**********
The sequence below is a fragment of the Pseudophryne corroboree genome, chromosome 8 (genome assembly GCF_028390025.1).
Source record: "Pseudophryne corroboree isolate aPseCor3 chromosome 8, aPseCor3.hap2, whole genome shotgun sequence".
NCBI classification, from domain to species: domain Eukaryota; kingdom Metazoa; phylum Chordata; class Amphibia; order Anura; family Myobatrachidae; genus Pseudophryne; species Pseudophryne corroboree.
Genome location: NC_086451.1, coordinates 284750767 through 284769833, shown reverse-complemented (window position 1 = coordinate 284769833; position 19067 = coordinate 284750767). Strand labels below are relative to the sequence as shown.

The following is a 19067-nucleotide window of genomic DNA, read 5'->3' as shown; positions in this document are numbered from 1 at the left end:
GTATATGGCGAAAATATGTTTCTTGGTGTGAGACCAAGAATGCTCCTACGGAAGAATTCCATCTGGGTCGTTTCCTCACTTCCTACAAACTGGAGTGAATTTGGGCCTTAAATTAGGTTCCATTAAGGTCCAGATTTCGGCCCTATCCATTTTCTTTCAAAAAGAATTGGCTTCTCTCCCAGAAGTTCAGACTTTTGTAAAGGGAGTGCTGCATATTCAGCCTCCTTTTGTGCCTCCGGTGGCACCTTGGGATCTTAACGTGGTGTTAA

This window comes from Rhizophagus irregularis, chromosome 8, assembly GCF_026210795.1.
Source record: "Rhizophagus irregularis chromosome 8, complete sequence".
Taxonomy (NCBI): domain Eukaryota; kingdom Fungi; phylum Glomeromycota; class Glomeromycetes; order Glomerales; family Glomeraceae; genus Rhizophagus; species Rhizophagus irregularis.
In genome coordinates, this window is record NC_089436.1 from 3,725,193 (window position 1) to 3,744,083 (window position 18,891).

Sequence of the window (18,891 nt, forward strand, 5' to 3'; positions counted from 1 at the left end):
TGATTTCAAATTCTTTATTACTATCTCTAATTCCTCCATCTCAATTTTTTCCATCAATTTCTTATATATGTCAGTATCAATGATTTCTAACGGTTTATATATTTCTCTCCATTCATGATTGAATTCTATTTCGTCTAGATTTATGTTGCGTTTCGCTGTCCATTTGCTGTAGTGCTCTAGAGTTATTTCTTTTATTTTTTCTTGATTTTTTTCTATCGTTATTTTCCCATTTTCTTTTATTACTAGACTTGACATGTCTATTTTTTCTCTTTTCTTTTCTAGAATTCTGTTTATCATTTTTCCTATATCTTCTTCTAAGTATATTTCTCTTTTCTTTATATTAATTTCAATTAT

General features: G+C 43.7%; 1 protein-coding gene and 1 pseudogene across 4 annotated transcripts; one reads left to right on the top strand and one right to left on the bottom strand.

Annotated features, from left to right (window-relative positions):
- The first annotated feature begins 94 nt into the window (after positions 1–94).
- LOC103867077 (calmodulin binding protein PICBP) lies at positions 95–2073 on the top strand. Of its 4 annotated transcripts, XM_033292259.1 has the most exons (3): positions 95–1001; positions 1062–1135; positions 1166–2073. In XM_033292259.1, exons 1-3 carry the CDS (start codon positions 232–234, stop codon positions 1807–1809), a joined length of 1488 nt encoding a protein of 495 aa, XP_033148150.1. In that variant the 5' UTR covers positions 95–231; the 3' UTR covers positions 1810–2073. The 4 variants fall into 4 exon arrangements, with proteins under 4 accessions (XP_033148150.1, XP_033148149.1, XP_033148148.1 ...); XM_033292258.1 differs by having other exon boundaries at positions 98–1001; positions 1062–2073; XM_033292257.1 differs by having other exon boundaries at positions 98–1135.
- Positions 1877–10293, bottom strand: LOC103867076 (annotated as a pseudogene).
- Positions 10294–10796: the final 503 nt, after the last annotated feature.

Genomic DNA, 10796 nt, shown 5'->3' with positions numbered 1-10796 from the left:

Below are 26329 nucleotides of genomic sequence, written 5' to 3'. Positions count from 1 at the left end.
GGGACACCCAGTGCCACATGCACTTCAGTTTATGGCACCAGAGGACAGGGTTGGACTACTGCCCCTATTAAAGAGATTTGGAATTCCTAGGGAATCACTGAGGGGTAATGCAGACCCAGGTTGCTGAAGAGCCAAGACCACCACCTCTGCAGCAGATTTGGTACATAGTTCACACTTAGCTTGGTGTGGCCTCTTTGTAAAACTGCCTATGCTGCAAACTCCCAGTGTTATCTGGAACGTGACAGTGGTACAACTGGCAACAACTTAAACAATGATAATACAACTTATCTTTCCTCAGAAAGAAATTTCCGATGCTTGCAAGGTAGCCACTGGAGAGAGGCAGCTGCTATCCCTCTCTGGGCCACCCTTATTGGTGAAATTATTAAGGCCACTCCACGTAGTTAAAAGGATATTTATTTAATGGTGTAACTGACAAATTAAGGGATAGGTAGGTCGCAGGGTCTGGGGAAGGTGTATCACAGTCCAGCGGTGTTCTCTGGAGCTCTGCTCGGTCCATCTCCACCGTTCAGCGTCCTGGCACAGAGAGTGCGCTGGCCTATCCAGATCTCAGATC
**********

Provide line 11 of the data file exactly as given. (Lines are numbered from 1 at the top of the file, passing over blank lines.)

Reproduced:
Sequence of the window (18,891 nt, forward strand, 5' to 3'; positions counted from 1 at the left end):